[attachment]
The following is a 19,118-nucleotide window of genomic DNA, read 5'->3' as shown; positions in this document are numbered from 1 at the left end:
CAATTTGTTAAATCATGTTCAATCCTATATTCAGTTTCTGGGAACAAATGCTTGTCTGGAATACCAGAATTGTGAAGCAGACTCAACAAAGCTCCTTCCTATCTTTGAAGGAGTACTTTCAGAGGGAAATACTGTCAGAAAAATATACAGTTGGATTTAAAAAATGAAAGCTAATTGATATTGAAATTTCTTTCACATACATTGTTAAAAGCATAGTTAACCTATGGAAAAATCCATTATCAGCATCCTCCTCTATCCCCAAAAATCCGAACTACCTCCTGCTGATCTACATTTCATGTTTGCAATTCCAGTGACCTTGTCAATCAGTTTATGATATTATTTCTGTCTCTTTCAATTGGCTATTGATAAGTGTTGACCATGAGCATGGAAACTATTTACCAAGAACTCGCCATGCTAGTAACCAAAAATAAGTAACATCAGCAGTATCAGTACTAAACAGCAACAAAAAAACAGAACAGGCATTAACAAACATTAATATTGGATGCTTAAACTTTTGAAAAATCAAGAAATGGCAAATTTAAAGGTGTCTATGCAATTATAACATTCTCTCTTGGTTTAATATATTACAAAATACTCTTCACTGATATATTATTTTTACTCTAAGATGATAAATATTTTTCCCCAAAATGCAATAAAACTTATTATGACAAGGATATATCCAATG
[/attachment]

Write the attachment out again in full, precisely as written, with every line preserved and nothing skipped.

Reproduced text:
The following is a 19,118-nucleotide window of genomic DNA, read 5'->3' as shown; positions in this document are numbered from 1 at the left end:
CAATTTGTTAAATCATGTTCAATCCTATATTCAGTTTCTGGGAACAAATGCTTGTCTGGAATACCAGAATTGTGAAGCAGACTCAACAAAGCTCCTTCCTATCTTTGAAGGAGTACTTTCAGAGGGAAATACTGTCAGAAAAATATACAGTTGGATTTAAAAAATGAAAGCTAATTGATATTGAAATTTCTTTCACATACATTGTTAAAAGCATAGTTAACCTATGGAAAAATCCATTATCAGCATCCTCCTCTATCCCCAAAAATCCGAACTACCTCCTGCTGATCTACATTTCATGTTTGCAATTCCAGTGACCTTGTCAATCAGTTTATGATATTATTTCTGTCTCTTTCAATTGGCTATTGATAAGTGTTGACCATGAGCATGGAAACTATTTACCAAGAACTCGCCATGCTAGTAACCAAAAATAAGTAACATCAGCAGTATCAGTACTAAACAGCAACAAAAAAACAGAACAGGCATTAACAAACATTAATATTGGATGCTTAAACTTTTGAAAAATCAAGAAATGGCAAATTTAAAGGTGTCTATGCAATTATAACATTCTCTCTTGGTTTAATATATTACAAAATACTCTTCACTGATATATTATTTTTACTCTAAGATGATAAATATTTTTCCCCAAAATGCAATAAAACTTATTATGACAAGGATATATCCAATG